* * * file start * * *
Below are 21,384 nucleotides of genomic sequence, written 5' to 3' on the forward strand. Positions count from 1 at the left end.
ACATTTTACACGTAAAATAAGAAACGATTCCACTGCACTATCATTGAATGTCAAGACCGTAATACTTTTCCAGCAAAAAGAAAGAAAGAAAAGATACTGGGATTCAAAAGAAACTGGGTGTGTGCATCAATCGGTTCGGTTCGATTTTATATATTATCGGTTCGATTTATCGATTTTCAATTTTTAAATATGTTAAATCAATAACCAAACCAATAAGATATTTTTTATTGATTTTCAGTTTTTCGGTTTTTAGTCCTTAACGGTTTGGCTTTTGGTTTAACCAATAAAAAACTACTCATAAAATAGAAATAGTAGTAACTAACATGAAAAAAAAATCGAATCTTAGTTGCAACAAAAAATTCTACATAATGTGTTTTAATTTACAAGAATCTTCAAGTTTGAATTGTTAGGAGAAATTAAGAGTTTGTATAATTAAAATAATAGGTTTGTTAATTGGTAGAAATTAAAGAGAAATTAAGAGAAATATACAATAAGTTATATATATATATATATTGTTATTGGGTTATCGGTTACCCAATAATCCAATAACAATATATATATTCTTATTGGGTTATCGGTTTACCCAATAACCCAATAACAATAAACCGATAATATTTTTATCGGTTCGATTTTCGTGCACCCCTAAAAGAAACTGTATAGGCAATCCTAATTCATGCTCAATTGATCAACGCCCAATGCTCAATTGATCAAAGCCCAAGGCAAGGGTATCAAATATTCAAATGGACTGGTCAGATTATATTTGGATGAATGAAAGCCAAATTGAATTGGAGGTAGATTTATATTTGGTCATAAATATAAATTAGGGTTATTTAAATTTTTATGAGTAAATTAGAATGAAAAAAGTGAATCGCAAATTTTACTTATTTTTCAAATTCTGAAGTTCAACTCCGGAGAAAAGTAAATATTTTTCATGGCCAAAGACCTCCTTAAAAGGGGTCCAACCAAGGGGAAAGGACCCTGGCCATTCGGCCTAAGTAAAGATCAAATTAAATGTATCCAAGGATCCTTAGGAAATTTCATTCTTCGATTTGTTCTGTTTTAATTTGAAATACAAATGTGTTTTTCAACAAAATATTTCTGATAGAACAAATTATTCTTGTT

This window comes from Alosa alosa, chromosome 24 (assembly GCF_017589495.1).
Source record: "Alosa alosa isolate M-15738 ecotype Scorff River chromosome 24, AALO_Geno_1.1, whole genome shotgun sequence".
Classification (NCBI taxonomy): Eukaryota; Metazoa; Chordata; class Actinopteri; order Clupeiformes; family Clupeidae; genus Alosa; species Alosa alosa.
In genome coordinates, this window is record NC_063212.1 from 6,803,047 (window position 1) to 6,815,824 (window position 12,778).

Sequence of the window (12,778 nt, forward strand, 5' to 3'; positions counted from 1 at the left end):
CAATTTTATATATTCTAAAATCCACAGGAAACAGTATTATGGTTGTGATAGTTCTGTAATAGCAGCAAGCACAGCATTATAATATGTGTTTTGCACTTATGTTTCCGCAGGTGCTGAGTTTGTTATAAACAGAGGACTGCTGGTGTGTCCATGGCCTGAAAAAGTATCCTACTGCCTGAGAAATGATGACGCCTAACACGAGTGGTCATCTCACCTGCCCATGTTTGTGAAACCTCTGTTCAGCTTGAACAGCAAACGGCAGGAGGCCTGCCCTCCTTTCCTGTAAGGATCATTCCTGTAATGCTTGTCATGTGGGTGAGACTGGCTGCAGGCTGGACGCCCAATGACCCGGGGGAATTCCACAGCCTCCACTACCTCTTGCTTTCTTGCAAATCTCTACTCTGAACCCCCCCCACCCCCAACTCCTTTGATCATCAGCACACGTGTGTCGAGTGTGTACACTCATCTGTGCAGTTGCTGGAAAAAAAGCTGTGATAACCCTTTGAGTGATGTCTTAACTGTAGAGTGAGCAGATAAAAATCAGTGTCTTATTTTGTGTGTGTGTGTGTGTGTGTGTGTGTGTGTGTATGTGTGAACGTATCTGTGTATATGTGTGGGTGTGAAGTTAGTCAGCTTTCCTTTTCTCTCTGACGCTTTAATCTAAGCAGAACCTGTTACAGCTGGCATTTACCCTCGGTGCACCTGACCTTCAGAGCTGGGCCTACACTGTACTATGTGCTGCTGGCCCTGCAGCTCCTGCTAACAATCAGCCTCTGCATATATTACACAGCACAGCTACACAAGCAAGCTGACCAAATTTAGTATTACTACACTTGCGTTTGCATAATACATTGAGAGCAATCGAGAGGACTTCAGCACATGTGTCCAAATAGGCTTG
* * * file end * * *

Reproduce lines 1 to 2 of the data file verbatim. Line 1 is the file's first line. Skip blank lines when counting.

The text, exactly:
Below are 21,384 nucleotides of genomic sequence, written 5' to 3' on the forward strand. Positions count from 1 at the left end.
ACATTTTACACGTAAAATAAGAAACGATTCCACTGCACTATCATTGAATGTCAAGACCGTAATACTTTTCCAGCAAAAAGAAAGAAAGAAAAGATACTGGGATTCAAAAGAAACTGGGTGTGTGCATCAATCGGTTCGGTTCGATTTTATATATTATCGGTTCGATTTATCGATTTTCAATTTTTAAATATGTTAAATCAATAACCAAACCAATAAGATATTTTTTATTGATTTTCAGTTTTTCGGTTTTTAGTCCTTAACGGTTTGGCTTTTGGTTTAACCAATAAAAAACTACTCATAAAATAGAAATAGTAGTAACTAACATGAAAAAAAAATCGAATCTTAGTTGCAACAAAAAATTCTACATAATGTGTTTTAATTTACAAGAATCTTCAAGTTTGAATTGTTAGGAGAAATTAAGAGTTTGTATAATTAAAATAATAGGTTTGTTAATTGGTAGAAATTAAAGAGAAATTAAGAGAAATATACAATAAGTTATATATATATATATATTGTTATTGGGTTATCGGTTACCCAATAATCCAATAACAATATATATATTCTTATTGGGTTATCGGTTTACCCAATAACCCAATAACAATAAACCGATAATATTTTTATCGGTTCGATTTTCGTGCACCCCTAAAAGAAACTGTATAGGCAATCCTAATTCATGCTCAATTGATCAACGCCCAATGCTCAATTGATCAAAGCCCAAGGCAAGGGTATCAAATATTCAAATGGACTGGTCAGATTATATTTGGATGAATGAAAGCCAAATTGAATTGGAGGTAGATTTATATTTGGTCATAAATATAAATTAGGGTTATTTAAATTTTTATGAGTAAATTAGAATGAAAAAAGTGAATCGCAAATTTTACTTATTTTTCAAATTCTGAAGTTCAACTCCGGAGAAAAGTAAATATTTTTCATGGCCAAAGACCTCCTTAAAAGGGGTCCAACCAAGGGGAAAGGACCCTGGCCATTCGGCCTAAGTAAAGATCAAATTAAATGTATCCAAGGATCCTTAGGAAATTTCATTCTTCGATTTGTTCTGTTTTAATTTGAAATACAAATGTGTTTTTCAACAAAATATTTCTGATAGAACAAATTATTCTTGTT